An essay on disillusionment, the euro, and the reality of capitalism
Protest in Barcelona against U.S. invasion of Iraq - 2003
From as early as I can remember, Europe’s influence has marked my life. I went from reading about Russian spies to watching footage of the Berlin Wall coming down in elementary school. The map was redrawn and right next to Italy, a new country called Slovenia was formed. Overnight my last name’s origin got a flag and a government too.
I first traveled to Europe at the age of 16 to visit my brother who was studying abroad in Turin, Italy. Everything was ridiculously cheap and the Euro was still just a twinkle in Europe’s eye. It was a phantom currency posted next to the local currencies on McDonald’s menus to familiarize the locals with its value before its official introduction.
Enamored with the food, people, passion, and language, my crush on Europe began. By my freshman year of college, I had returned to the continent twice more – to Italy again, France and Germany and in my junior year, I studied abroad in Barcelona, traveling whenever I was able.
To say that my year abroad in Barcelona was formative is an understatement. In 2002, the euro was still in its infancy after its inception in 1999. Spaniards were still adjusting, and admittedly still converted large prices to pesetas to make sense of them. It was the year the Euro inverted with the dollar in strength. My 300 euro a month room started off costing me $270, but by the end of the year was as much $330.
It was also the year that the United States invaded Iraq. I’ve never had to answer so much to the behavior of someone I’d never vote for as I did that year for Bush. Polls showed that about 90% of the Spanish populace opposed a U.S. invasion of Iraq. Spain’s universities closed in protest of the war. Every night for a week after the invasion, the citizens of Barcelona stood on their tiny balcones, banging pots and pans in protest. Huge demonstrations were staged all throughout the country.
I was inspired and saddened by the comparatively passive acceptance of the atrocities of war by my American counterparts. Why weren’t Americans outraged? Why weren’t our universities closed? Why didn’t the citizens in overwhelming solidarity, bang pots and pans on their front porches, to audibly protest such injustice?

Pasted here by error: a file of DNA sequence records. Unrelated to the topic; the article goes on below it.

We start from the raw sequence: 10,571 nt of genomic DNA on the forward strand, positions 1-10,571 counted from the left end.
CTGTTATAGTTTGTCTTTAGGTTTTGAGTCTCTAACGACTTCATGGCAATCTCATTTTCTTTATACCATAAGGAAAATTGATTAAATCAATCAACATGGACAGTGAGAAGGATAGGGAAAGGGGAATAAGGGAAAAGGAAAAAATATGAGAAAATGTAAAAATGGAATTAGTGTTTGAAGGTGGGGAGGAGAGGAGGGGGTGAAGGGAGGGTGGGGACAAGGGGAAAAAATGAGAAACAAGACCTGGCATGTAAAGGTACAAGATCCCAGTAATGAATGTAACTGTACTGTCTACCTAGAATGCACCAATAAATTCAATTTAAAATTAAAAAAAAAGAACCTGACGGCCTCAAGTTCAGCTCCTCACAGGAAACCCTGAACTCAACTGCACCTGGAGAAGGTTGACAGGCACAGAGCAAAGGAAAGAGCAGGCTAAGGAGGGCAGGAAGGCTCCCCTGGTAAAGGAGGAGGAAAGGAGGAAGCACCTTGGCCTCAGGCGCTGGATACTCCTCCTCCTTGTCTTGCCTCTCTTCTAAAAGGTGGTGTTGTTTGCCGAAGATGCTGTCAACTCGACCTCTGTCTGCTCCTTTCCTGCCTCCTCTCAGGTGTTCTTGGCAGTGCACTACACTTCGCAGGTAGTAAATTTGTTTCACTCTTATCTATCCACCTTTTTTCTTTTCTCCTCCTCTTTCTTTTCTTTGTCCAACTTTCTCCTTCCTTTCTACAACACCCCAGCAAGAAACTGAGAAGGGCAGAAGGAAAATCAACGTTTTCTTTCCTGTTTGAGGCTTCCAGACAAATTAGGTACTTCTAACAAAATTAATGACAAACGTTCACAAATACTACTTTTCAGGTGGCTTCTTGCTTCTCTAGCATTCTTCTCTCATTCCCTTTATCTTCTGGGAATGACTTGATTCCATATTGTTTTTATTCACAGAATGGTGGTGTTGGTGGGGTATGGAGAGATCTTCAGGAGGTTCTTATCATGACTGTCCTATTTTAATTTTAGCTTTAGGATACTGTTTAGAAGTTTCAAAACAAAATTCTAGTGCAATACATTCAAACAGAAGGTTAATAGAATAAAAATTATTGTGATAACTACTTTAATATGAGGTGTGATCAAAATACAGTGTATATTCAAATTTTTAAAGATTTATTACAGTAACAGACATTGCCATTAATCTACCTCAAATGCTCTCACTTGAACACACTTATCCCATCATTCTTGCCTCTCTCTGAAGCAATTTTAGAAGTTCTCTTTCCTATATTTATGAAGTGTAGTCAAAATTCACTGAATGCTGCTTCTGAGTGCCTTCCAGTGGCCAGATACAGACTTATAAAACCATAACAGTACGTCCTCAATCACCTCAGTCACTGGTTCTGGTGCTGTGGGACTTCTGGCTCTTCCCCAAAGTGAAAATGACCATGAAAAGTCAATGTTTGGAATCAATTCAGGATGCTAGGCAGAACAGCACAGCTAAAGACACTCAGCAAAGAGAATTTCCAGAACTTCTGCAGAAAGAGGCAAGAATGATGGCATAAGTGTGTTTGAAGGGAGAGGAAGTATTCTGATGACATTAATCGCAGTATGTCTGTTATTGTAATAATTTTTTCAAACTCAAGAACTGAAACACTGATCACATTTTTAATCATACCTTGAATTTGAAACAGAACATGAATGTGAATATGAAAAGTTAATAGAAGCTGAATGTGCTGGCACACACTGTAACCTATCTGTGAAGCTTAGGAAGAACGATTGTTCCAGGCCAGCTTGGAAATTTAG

My observations of Spain’s passionate commitment to justice and equality contributed to a total romanticism of Europe and its heartfelt ideals. The university I attended in Spain was 600 euros a year, compared to my “public” university in California that cost thousands of dollars a quarter. The concept of student loans or a college savings fund were equally lost on Spaniards. I experienced firsthand the quality of the universal healthcare system and skeptically scanned the mail, expecting to find a bill eventually.
The national holidays were flowing, and if a holiday fell on a Wednesday, guess what? That created a “bridge” and businesses took off Sunday through Wednesday, because what’s the point in having a day off in the middle of the week? My then boyfriend had to patiently explain to me how all workers received double their pay in August and December for vacation.
I was enamored with Spain, its people, the language, but more than anything, with its progressive social policy. The pension system, the unemployment benefits (2 years!), the list went on. I decided that year to move back to Spain by the time I was ready to start a family. Everything seemed so easy and practical – like they had it all figured out. It all seemed too good to be true.
Fast forward to 2008. Turns out I wasn’t the only one who wanted to live in Spain. Likeminded Spaniards and foreigners alike participated in a huge real estate bubble. Sound familiar?
Spaniards of my generation watched their parents’ property values skyrocket from the end of Franco’s dictatorship in the 70’s through the dawning of a free market. The logical conclusion was that property values only go in one direction – up.
And like a lot of homeowners in this world now, homeowners in Spain are completely fucked. People are unhappy with our puny, single-digit unemployment? Try Spain’s 24%. That’s right, a quarter of Spain is unemployed. And according to many economists, that’s a conservative estimate. Now Spain is faced with tough choices. Those “bridge” holidays? Gone. Pensions? Cut.